IBM donates Weather Company data and supercomputing tools to help stop spread of Zika virus

The tech giant said it is making its virtual crowdsourced supercomputing platform, the World Community Grid, to researchers in the U.S. and Brazil for the OpenZika project. 
By Jack McCarthy
09:58 AM
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IBM Weather Company Zika

The technology giant also intends to help Brazil’s public health department host a hackathon via IBM’s Bluemix cloud platform so developers can create health apps. 

IBM announced that it will provide technology, resources and expertise to help battle the spread of the Zika virus, including supercomputing services and weather data.

The tech giant will assist Brazil's Oswaldo Cruz Foundation (Fiocruz), a research institution affiliated with the Brazilian Ministry of Health, IBM said in a news release.

Fiocruz and public health officials and epidemiologists can use STEM (Spatiotemporal Epidemiological Modeler) software, developed by IBM and donated to the open source Eclipse Foundation, to better understand the effects of responses that take into account factors like geography, weather, the passage of time, human travel patterns, roadways and airports.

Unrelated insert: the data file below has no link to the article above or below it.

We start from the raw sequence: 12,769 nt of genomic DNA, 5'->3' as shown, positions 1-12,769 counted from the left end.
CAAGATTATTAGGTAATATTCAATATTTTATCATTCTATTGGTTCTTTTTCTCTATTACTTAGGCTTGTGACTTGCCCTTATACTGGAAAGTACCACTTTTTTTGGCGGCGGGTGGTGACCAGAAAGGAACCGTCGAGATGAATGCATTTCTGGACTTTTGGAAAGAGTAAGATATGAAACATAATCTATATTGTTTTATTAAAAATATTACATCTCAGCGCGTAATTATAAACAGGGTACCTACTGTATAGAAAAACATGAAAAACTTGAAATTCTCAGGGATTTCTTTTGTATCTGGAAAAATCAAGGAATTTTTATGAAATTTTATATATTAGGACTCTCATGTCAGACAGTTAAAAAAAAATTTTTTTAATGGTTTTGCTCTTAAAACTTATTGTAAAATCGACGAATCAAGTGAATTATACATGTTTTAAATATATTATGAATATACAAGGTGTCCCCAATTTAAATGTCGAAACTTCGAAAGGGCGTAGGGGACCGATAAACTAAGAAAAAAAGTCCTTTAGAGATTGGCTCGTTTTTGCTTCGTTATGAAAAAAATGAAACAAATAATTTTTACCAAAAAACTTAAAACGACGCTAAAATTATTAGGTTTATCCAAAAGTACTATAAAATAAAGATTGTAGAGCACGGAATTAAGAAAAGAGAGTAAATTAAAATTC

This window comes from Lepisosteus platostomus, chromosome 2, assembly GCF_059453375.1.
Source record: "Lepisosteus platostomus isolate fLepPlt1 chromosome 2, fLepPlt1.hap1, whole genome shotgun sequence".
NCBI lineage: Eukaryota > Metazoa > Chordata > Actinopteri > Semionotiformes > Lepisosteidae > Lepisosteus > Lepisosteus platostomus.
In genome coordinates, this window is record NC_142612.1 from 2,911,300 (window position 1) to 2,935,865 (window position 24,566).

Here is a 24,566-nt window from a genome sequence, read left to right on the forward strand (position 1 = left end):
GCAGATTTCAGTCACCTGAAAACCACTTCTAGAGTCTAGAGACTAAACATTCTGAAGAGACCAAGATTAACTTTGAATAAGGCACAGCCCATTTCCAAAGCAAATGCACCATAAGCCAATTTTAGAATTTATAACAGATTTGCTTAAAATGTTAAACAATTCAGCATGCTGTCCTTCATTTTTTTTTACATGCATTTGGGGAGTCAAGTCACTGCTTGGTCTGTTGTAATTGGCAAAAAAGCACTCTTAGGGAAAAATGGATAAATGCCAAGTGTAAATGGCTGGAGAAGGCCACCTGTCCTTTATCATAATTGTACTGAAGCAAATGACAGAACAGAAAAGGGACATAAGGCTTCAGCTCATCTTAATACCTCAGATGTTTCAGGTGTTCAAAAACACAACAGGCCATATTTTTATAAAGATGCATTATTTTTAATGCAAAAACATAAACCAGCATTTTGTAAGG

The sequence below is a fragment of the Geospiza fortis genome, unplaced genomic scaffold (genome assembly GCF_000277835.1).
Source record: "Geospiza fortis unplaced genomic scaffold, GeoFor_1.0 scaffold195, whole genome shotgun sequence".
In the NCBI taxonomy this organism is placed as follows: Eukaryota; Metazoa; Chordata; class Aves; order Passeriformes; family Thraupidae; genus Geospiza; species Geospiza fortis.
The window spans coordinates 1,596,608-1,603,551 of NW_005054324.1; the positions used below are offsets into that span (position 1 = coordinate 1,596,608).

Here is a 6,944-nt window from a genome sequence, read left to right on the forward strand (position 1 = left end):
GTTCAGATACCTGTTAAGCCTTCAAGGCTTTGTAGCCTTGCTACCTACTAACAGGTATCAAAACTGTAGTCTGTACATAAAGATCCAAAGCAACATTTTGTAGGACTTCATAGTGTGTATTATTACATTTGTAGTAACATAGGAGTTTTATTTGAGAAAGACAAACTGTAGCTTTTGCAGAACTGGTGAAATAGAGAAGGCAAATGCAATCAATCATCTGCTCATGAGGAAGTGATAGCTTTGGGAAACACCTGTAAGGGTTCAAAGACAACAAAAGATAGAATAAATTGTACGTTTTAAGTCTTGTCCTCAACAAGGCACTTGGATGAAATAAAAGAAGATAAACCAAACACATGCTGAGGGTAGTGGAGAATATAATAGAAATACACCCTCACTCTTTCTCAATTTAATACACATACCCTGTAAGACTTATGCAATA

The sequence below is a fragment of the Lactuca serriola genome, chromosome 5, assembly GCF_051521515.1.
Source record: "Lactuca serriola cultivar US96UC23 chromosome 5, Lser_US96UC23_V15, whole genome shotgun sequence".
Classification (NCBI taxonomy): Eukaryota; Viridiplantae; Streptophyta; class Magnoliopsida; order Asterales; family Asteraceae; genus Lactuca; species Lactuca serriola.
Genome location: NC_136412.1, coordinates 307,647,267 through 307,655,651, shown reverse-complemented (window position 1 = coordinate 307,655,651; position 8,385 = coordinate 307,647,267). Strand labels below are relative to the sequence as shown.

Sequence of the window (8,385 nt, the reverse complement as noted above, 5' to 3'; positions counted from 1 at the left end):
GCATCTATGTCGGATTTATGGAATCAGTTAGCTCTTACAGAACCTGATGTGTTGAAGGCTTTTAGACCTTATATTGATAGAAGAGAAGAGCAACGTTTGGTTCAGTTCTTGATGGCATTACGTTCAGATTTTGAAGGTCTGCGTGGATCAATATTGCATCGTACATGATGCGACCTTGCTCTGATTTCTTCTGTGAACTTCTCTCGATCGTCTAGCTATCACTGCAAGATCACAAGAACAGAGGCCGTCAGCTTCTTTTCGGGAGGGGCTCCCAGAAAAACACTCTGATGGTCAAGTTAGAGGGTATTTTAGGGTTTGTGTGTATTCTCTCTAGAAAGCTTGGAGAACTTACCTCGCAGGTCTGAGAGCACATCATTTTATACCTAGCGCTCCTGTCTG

In an early indication of how it may harness The Weather Company it acquired last October for healthcare-related purposes, the company also said it will donate a one-year subscription feed of highly local, daily rainfall, average temperature and relative humidity data from The Weather Company to the U.S. Fund for UNICEF to better understand patterns of the spread of Zika.

Rainfall, temperature and humidity play key roles in the development of Aedes aegypti larvae, the primary mosquito that carries Zika. Over 20,000 of these weather-related data points spread across Brazil can provide daily information used to help estimate the larvae's proliferation.

And on the supercomputing front, IBM is making its World Community Grid virtual crowdsourced supercomputer available to the OpenZika project. A free app is available for download that automatically provides researchers with unused computing power on volunteers computers or Android devices.

Through this program, scientists in Brazil and the U.S. can screen millions of chemical compounds to identify candidates for treatments to combat the Zika virus.

In the first two months of the study, for instance, more than 50,000 volunteers from all over the world have enrolled and donated the equivalent of over 4,000 years of computing time and performed more than 20,000 virtual experiments, saving researchers $1.5 million in equivalent computing resources. 

Looking ahead to the fall, IBM announced that it will enable Brazil’s Fiocruz to host a hackathon on its Bluemix cloud platform so developers have a place to create health apps. 

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